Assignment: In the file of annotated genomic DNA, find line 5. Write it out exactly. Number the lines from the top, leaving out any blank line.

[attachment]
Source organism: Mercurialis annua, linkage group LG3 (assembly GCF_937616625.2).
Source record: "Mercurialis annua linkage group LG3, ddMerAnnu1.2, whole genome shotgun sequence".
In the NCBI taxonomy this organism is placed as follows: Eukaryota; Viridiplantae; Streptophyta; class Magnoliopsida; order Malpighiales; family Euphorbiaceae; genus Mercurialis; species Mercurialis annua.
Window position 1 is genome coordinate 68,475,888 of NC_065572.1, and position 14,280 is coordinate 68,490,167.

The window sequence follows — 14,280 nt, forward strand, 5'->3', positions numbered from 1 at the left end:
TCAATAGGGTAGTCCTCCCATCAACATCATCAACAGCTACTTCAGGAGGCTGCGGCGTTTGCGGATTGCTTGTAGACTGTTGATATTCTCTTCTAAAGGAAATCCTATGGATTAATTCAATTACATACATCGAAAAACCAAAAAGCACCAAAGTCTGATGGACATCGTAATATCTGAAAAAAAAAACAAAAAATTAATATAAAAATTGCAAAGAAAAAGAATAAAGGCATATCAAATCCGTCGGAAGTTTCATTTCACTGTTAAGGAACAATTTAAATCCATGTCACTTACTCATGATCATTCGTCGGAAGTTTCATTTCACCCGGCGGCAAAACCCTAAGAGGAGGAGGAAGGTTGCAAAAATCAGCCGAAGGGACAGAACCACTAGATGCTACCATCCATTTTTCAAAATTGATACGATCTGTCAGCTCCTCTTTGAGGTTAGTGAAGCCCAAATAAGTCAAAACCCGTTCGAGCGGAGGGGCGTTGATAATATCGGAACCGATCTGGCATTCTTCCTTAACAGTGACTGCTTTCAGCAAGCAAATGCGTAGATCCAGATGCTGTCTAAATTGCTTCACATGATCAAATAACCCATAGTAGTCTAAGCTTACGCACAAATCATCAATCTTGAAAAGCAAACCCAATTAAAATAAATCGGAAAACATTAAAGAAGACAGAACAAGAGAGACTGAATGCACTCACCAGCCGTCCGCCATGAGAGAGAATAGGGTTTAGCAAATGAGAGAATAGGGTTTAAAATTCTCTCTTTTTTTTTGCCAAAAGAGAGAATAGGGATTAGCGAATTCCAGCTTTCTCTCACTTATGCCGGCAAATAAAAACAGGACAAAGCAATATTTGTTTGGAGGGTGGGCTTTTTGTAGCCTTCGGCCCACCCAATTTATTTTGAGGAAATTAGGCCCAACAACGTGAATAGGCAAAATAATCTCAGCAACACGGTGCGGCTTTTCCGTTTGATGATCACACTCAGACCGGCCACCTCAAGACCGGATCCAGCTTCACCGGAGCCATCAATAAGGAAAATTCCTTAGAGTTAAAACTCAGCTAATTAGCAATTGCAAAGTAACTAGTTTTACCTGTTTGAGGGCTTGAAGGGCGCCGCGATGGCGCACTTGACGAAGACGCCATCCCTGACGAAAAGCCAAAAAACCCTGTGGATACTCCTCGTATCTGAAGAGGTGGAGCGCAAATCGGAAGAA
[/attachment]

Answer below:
The window sequence follows — 14,280 nt, forward strand, 5'->3', positions numbered from 1 at the left end: